JAZZ REVIEW : Wallace Roney’s Many Gifts Shine in an Unfocused Set
Wallace Roney’s opening set at Catalina Bar & Grill Wednesday night was a testimony to the value of sheer talent.
The much-praised trumpeter started late and started slow, and tenor saxophonist Ravi Coltrane, his partner in the front line, didn’t make it on stage until halfway through the first number. The result was an unfocused program, off-center here and disconnected there, a familiar example of the hazards of an opening night in a new venue.
Despite these problems, Roney’s performance was one of the most fascinating of the summer jazz season. In solo after solo, he persistently placed great creative demands upon himself, spinning out brilliantly articulate lines that often skimmed the outer limits of the harmonies, sometimes abandoned them completely.
Stepping out of the Miles Davis shadow that occasionally has obscured the high quality of his work, his only flaw was an intermittent tendency toward improvisational verbosity, toward filling every available space with as many notes as possible. But his better work made a convincing case for Roney as one of the most important jazz trumpeters of the ‘90s.
His band was first-rate. Coltrane is still in the process of finding his own voice, an understandably difficult task, given his father’s legendary status. He wisely has incorporated other influences-- especially apparent in an impressive series of blues choruses--into what is, at the moment, an eclectic but promising style.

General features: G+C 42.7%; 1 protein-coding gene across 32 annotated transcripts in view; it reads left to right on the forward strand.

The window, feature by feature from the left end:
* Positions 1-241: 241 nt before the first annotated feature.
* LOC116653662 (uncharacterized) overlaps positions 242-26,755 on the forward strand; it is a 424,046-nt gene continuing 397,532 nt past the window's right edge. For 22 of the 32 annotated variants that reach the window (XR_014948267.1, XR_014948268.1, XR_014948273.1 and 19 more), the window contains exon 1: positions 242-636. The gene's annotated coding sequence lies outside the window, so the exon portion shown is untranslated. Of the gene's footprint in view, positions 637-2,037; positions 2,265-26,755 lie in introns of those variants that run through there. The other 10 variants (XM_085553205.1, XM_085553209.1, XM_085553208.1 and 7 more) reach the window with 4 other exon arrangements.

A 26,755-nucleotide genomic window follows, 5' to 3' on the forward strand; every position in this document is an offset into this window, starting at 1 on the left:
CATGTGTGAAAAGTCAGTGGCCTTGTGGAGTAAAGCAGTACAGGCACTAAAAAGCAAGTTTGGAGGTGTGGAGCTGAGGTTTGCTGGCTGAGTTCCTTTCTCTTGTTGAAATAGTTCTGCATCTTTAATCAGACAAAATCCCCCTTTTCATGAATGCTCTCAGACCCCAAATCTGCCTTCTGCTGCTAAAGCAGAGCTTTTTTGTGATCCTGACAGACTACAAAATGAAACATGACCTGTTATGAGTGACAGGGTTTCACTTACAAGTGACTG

Pianist Gerri Allen, always impressive, was no less so in her few solos. At one point, during the standard “If I Should Lose You,” it was her superbly controlled, briskly swinging improvisation that finally began to bring the group into musical sync.
Bassist Clarence Seay and drummer Eric Allen provided solid support, with Allen adding substance and dynamics to an aggressive manner that, in a lesser player’s hands, might easily have deteriorated into unrewarding bashing.
* The Wallace Roney Quintet at Catalina Bar & Grill, 1640 N. Cahuenga Blvd., Hollywood, (213) 466-2210. $12 tonight and Sunday; $15 Friday and Saturday . The quintet plays at 8:30 and 10:30, through Sunday.